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Here's a hypothetical: there's a big traffic accident involving cars and bikes and there's only room in the air ambulance for one patient - and there are two with head injuries that are in critical condition. They're about the same age and at the same risk. One cyclist was wearing a helmet, the other was not.

Who would you put in the chopper?

For me, the answer is easy - the rider with the helmet had taken precautions and is a victim. The second rider, while also a victim of an accident, is also a victim of poor judgment. He or she made a choice that might have made the situation worse than it needed to be. Ultimately, we all live or die by the choices we make.

It sounds brutal, but there it is. Helmets save lives. It's been proven over and over again, in study after study. Talk to anyone who's ever been in a crash severe enough to break a bike helmet and they'll tell you that the helmet probably saved their life.

Oh, and the law requires you to wear a helmet, if anybody cares - and no, it's not because Big Helmet worked a shady backroom deal with legislators.

And yet, every spring, I see more and more people biking without helmets on the highway and Valley Trail - and sometimes even on the bike trails - risking everything if an accident should happen. It's not about skill either, because mechanical failures happen, or other people can lose control of their bikes and cars and crash into you. It can get crazy on a bike.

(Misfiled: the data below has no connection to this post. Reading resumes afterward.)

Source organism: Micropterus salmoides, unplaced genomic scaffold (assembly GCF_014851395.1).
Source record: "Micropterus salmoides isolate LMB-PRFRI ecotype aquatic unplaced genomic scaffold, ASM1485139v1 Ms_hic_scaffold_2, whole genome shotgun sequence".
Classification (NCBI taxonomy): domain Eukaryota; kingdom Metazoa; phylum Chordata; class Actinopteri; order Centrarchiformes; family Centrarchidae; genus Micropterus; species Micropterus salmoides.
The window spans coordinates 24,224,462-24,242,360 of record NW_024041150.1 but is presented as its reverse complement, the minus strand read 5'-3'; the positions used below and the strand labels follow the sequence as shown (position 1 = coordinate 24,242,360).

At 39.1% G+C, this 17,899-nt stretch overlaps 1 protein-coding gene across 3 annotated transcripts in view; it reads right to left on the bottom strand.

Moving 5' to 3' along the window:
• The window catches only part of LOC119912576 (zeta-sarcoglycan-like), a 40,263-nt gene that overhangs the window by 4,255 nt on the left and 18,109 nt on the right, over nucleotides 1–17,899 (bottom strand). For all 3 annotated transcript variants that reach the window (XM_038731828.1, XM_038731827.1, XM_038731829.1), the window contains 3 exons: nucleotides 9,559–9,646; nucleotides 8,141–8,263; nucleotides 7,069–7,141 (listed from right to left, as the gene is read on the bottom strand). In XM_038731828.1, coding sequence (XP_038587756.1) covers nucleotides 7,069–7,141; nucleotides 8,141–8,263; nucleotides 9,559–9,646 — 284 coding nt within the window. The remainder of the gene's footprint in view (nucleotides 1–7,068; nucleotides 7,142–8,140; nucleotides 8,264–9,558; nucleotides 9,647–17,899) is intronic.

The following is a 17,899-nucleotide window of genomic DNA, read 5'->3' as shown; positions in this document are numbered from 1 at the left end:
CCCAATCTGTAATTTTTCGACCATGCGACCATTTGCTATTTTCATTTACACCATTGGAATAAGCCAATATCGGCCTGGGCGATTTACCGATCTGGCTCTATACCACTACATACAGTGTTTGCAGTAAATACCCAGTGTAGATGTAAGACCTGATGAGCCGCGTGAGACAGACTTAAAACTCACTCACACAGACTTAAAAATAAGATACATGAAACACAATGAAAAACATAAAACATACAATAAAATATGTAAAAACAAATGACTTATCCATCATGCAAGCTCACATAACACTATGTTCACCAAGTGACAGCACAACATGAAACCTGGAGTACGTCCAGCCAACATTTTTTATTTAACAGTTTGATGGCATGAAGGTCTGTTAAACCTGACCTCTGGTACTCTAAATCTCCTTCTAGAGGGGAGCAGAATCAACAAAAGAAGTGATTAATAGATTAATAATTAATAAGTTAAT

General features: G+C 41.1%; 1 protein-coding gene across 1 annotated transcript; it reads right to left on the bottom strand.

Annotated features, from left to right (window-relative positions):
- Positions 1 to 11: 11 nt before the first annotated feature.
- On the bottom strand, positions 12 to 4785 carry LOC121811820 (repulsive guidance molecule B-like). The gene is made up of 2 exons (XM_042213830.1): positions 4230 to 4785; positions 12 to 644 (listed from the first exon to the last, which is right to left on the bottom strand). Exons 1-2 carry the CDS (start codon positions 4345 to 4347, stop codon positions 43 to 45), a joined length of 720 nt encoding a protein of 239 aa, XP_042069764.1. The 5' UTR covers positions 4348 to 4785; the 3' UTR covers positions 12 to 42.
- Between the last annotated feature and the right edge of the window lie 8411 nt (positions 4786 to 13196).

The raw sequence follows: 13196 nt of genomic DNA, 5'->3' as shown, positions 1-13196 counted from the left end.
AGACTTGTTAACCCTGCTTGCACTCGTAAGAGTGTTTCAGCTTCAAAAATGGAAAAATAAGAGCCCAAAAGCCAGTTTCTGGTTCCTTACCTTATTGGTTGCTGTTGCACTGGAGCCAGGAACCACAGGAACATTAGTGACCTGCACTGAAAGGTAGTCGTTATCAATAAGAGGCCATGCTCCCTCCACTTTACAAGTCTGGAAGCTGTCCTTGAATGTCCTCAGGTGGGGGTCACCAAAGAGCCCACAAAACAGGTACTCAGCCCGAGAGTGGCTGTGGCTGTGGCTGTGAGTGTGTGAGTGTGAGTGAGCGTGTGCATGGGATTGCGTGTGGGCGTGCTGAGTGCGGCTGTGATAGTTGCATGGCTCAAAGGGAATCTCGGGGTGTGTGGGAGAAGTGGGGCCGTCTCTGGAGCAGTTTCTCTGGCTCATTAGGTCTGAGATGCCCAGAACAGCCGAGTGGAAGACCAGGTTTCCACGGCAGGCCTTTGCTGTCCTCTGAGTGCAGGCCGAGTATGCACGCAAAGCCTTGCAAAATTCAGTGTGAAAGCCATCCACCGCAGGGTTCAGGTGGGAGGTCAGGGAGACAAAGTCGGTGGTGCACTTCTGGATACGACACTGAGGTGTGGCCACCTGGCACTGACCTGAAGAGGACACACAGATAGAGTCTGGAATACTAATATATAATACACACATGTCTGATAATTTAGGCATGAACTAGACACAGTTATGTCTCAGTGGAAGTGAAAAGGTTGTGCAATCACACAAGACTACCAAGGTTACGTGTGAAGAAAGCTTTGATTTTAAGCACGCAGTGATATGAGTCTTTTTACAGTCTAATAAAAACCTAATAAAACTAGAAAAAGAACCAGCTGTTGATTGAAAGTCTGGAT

I know someone who hit a bear once and a few people that have hit unleashed dogs.

I know someone who skidded out on a patch of migrating caterpillars on the Valley Trail one night and went flying off the side onto a pile of sharp boulders.

One of my best friends in high school hit a car door that suddenly opened in front of her. She broke teeth but said her helmet probably saved her life.

In high school, I myself hit a squirrel with enough speed that it got caught in my spokes and wedged into my front forks and brakes - stopping me instantly and launching me over the bars onto a patch of dirt and rocks. I had scrapes all over my body after that but my head, encased in a foam helmet that the plastic shell detached from in the crash, was 100 per cent. I remember thinking, as I picked what was left of the squirrel out of my wheel, that it was a good thing I bought that helmet the week before.

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